The second half of the night was a full performance of Kenneth MacMillan's Winter Dreams, based on Chekhov's Three Sisters. Not being familiar with the play I had a lot of fun concocting my various theories of what complicated love entanglements were going on -- though I did understand that it ended it tragedy for everybody (not uncommon for Chekhov I understand). But more seriously, this was perhaps the most satisfying part of the evening. I've already waxed on and on about MacMillan's ability as a dance dramatist in this blog, but I can't stress it enough. His ballets have an amazing ability to make me lose sight of the dance for the story that they are so movingly telling. In a way I suppose this is a pity because I rather enjoy enviously admiring the beauty of an arch or the line of an arabesque, but on the other hand this is the dramatic form of dance at its very very finest. I thought that of all the choreographers of the evening perhaps MacMillan understood Darcey's dancing the best, with her lush fluidity more obvious here than anywhere else. Jonathan Cope was a revelation, such an amazing actor; his was truly tortured role as the husband who is left by Masha (Darcey) for another man, layered with complexity and filled with so much pathos. But again, it was a quiet, internal torture that he put himself through, and the choreography was quirky but so very, very effective in his hands. Their farewell pas de deux, again, was fraught with emotion.

I tried to understand, what it is I love so much about these ballets, why being moved by the story and the characters is so emotionally fulfilling. Why not, indeed, watch a play, where they are not restricted to stylized dancing but instead can speak their despair, where lovers can fall into each others' arms without triple pirrouetting first? I don't really have a good answer, but some part of it would be that the dance form really is more global. Other than the obvious language issue, the minute you open your mouth you are labelled, particularly in this land of a thousand accents, and with that labelling comes a host of associated social contexts which I think many of the stories that are told through dance can shed. True, this makes them simpler, less interestingly complex. But that doesn't make their simple stories any less powerful. Another part of my answer would perhaps be that often, in our deepest agonies of joy and despair, there are no words, not if you aren't Shakespeare. It is a physical feeling, falling in love as Masha does, being tied to your loneliness as her husband is; and dance is perhaps one of the best ways to express such things. Don't we all want to leap for joy sometimes, even if it's not with pointed feet and in a full split as Darcey can?

Enough rambling, I must have utterly lost all of you by now; forgive me but I no longer write a diary and thus have no other outlet for these ramblings that could only interest, well, me.

I had a really lovely birthday, despite the fact that I spent most of it working as usual. After work I had a really nice long dinner with a friend who shares my birthday, and I've also received in the mail not only my teddy bear all the way from Australia (hurrah) but also this ecstatically received present from the boyfriend. He knows me and my gluttony inside out and I love him for it :)

Sunday, May 06, 2007

Bank Holiday Weekend

Came down to London for the weekend after finishing unpacking (I had to move back into my college rooms which I had fully vacated during field season), mainly to see whether I had left vital items -- chequebook, office keys -- in my sister's house. Thankfully I had, along with mountains of other crap I had to shed on the way to Oz, and I will not have to do some embarrassed foot shuffling in front of our facilities manager (who is actually very nice, but probably still wouldn't be pleased if I had actually lost my keys). Speaking of embarrassed foot shuffling I did however have to do this in e-mail form to the (again, very nice) directors of Lizard Island Research Station to explain that, of all the things to inadvertently leave behind, such as important pieces of scientific equipment or diving gear, I had left my teddy bear. It took me days to build up the confidence to write this embarrassing email. Why I am now publishing this on the world wide web I do not know.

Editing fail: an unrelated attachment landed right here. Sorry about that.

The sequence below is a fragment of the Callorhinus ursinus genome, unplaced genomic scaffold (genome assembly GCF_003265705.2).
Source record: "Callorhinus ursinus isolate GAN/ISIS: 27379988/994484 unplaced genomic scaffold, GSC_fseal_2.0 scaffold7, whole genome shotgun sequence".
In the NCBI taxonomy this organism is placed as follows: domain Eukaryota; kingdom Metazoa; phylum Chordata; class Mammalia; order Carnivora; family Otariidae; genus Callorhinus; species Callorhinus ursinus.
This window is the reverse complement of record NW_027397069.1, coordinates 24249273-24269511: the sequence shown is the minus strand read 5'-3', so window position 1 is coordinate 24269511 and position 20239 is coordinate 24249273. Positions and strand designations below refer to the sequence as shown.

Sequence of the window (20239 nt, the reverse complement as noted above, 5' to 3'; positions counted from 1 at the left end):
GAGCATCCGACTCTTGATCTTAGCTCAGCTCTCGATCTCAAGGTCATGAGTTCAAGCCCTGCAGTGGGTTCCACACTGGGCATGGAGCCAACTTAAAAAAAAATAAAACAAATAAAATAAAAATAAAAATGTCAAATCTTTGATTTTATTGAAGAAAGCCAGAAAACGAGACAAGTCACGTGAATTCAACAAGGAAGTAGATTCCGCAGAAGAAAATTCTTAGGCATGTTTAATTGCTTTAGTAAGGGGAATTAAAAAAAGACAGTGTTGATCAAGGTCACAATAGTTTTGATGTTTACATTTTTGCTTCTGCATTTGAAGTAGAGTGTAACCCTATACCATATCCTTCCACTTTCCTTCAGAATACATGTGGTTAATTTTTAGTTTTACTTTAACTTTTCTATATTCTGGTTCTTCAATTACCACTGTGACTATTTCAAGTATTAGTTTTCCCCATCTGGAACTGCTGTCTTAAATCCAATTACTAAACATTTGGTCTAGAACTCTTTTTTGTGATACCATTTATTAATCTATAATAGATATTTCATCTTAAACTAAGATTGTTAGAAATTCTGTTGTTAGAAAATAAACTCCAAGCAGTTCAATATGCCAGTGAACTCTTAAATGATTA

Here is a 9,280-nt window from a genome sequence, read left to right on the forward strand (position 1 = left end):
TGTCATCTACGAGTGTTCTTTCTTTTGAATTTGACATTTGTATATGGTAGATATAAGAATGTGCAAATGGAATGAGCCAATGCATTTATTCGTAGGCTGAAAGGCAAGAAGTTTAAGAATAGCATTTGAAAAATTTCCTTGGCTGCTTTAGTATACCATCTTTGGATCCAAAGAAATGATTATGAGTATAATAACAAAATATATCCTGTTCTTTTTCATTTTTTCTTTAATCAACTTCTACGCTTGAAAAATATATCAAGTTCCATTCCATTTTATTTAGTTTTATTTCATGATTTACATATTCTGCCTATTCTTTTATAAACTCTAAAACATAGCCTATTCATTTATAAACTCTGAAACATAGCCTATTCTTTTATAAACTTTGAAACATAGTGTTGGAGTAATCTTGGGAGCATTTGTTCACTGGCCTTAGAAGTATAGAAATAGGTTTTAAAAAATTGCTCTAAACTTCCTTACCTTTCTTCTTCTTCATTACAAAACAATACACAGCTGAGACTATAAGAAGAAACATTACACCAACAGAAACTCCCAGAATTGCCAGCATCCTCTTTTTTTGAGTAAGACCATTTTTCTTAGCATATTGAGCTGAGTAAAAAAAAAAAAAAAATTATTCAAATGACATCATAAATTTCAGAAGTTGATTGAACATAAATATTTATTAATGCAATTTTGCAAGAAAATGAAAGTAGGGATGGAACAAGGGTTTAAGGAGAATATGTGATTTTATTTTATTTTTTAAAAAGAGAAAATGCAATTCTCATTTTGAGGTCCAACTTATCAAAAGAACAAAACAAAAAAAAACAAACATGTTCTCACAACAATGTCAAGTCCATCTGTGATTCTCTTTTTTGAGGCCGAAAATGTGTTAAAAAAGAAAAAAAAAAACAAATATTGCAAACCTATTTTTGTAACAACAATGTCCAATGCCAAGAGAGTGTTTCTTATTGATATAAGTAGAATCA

Time in London really quite nice despite being quite disappointed that my sister and her husband had gone off for a Bank Holiday Weekend jaunt in Lisbon and so I had to spend it by myself (no dog to play with either as it's gone off to the dog sitter's!). I have managed to avoid too much couch potato-ing (the temptation is always very strong when I stay here at my sister's because I don't watch telly otherwise, the common room always seeming far too far away) by means of going for a jazz class at a nearby dance studio that I've always meant to try (a fantastic workout, loads of fun and it just felt so good to be dancing again after two months of exile), wandering through the National Gallery's Manet to Picasso exhibition (all paintings in the permanent collection which I have seen before, but I do still enjoy looking at them and the exhibition audio guides were full of quirky little art history details), and hitting the Chinatown grocery stores! Well I also hit a clothes store -- not in Chinatown -- and they gave me a pair of dungarees for free. It would never cross my mind to buy a pair of dungarees. Perhaps I am not alone in this, hence being given them for free. What to do with them? I feel that I need to paint some walls.

In Leicester Square tube a rather nice looking Indian bloke came up to me whilst I was debating with myself the relative benefits of the Northern or Piccadilly lines and started up a rather flattering conversation. This does not happen to me often. When it does it usually comes from drunken and extremely unattractive hairy men. I couldn't stop myself being quite happy, really, that I can actually be hit on by a normal person -- although I must be terribly naive to think that someone who tries to pick up girls in tube stations could be normal at all -- but he did seem it, anyway, so I will allow myself the delusion. I almost wished I'd stayed to chat instead of rushing off with my two gigantic bags of Chinese groceries, but of course I didn't...